Wednesday, November 15, 2023

"He loved anything that Lewis wrote"

I've read several books by Thomas Howard, Chance or the Dance?, Splendor in the Ordinary, Christ the Tiger, and some of the essays collected in The Night is Far Spent. Today I found an interview with the editor of another collection of Howard essays, Pondering the Permanent Things: Reflections on Faith, Art, and Culture. From that interview:
Tom Howard was in the South. He was enlisted (in the military). He was a chaplain’s assistant. He stayed back in the office while the chaplain was out in the field. Tom would just clean up the office, empty trash cans, and kind of keep the chapel clean. He said he was usually done by about 11 o’clock. The rest of the day he would read books that people had sent him. At some point, someone sent him a copy of The Lord of the Rings—and he loved The Lord of the Rings, and he didn’t know why! For some reason—he doesn’t remember why he did it—he wrote a fan letter to C.S. Lewis and Lewis wrote back. ....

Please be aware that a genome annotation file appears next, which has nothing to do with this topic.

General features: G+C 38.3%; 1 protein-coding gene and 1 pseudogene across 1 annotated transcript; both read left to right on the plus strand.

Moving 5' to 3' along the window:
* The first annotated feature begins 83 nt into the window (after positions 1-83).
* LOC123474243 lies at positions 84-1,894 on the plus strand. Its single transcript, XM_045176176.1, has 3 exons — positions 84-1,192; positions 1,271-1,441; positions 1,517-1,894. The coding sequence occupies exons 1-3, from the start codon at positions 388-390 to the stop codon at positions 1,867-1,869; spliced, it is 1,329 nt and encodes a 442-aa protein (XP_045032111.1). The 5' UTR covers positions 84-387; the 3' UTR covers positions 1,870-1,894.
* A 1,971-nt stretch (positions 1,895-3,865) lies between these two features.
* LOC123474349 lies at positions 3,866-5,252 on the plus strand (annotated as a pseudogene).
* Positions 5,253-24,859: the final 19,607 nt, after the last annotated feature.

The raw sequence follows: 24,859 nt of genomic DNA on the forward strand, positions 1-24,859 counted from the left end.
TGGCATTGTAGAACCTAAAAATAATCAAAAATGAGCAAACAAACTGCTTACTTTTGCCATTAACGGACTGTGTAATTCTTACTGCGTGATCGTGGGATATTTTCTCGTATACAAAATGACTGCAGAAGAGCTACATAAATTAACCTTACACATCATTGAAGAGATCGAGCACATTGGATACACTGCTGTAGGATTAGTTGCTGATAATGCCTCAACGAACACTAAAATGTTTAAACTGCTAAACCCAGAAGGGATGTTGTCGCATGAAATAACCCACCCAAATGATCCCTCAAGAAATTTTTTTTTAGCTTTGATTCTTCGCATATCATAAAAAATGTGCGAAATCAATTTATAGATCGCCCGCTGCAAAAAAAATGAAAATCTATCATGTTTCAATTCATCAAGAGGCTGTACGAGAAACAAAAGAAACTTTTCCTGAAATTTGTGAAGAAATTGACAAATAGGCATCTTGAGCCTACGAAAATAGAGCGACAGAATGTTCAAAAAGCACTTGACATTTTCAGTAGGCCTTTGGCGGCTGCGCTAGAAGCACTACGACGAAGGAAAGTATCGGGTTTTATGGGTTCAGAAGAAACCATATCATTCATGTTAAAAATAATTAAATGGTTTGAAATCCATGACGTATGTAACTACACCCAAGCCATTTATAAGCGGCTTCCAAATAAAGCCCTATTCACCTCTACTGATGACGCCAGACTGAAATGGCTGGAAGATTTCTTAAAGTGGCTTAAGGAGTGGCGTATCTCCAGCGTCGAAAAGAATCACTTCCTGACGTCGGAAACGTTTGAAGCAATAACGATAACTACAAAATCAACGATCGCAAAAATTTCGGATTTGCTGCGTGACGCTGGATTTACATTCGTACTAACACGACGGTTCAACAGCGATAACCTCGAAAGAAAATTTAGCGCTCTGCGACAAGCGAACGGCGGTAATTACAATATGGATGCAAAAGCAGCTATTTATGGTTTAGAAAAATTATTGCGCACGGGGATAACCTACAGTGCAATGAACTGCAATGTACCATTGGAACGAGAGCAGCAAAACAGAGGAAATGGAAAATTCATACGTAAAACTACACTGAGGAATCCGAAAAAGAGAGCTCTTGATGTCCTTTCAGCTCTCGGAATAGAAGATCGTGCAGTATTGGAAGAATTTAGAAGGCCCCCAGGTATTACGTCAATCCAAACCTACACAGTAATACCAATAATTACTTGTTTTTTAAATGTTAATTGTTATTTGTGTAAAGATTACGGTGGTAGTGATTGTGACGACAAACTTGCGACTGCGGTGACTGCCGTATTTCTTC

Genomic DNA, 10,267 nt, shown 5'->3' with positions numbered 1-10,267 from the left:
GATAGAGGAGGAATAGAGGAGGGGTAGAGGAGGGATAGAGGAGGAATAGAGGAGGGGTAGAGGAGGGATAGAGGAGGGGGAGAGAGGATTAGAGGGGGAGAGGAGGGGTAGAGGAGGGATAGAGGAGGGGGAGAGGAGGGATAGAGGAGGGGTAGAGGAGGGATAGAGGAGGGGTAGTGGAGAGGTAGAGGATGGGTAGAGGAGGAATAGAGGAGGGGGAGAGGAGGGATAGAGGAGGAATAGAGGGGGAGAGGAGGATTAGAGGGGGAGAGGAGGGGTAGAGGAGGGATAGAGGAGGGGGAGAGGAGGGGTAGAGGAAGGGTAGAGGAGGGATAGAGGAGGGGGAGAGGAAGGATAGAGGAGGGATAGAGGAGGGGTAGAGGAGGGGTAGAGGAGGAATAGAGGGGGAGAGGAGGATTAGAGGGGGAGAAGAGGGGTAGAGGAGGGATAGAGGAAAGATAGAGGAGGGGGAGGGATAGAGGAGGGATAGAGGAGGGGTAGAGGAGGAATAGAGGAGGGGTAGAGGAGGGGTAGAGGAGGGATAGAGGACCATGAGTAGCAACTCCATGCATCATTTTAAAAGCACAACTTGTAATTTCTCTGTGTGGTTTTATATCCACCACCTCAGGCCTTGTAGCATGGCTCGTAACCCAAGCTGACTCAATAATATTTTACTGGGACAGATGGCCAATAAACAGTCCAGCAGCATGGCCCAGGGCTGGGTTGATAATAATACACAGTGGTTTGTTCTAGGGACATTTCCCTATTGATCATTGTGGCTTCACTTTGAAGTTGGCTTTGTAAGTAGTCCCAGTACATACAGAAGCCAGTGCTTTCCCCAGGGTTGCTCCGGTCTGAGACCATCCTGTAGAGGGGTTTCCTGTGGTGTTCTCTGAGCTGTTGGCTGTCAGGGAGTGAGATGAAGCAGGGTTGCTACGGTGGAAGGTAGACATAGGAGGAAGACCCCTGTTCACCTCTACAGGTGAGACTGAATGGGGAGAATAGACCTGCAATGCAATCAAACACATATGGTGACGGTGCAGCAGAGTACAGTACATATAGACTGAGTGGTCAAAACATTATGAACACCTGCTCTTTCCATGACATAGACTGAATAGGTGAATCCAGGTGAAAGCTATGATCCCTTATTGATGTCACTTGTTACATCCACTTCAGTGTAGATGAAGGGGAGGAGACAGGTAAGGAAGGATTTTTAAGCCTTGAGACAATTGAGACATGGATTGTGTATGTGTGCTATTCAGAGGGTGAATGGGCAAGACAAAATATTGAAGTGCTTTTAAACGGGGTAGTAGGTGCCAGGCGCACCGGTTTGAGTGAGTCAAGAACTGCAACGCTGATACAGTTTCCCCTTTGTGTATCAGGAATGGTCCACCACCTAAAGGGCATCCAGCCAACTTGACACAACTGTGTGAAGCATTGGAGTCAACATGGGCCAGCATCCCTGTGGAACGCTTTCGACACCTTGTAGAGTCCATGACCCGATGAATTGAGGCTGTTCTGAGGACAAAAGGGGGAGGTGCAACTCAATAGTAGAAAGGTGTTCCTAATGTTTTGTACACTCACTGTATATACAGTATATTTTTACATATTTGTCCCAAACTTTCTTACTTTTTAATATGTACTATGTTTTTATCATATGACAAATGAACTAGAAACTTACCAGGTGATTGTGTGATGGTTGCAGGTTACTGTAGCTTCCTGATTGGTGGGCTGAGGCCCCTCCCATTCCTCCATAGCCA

In the essay, he doesn’t remember why [he wrote Lewis rather than Tolkien]. Maybe it was because they were in the same circle or he was associating them because they drank together in the same pub or something like that, but a couple of years later he wound up in Oxford, and he had a friend there who arranged for him to meet with Lewis.

So he followed Lewis’ directions and took a bus and met him at Lewis’ home at the Kilns. They had a nice visit. He didn’t see any of the other people that you associate with C.S. Lewis—his brother Warren or anybody like that. It was just Tom and C.S. Lewis. He said Lewis smoked cigarette after cigarette. He was just like you hear him described. He was a very avuncular, cheerful man. He told stories. Tom Howard didn’t want to press his luck. So he stayed for about 45 minutes and then left, but he had a wonderful visit with Lewis.

He loved the Narnia stories. He loved anything that Lewis wrote. Some people, in fact, compared (them). He’s thought of as an extension of C.S. Lewis. Tom Howard wrote elegantly and insightfully and picked up on a lot of Lewis’ thoughts. He went through great pains to read what C.S. Lewis wrote—whether it was unpublished letters or published letters, any little bit of ephemera, anything he could get his hands on. He adored Lewis.

Again, he loved Tolkien. He felt that a great Christian cosmology was wrapped up in The Lord of the Rings—and, particularly, a Catholic cosmology. He loved the writing, the story, and the vastness of it. It was a big story that pulled you in. It was wholesome, too. He appreciated that. He also tried to find everything he could that Tolkien wrote. He relished it. ....

No comments:

Post a Comment

Comments are moderated. I will gladly approve any comment that responds directly and politely to what has been posted.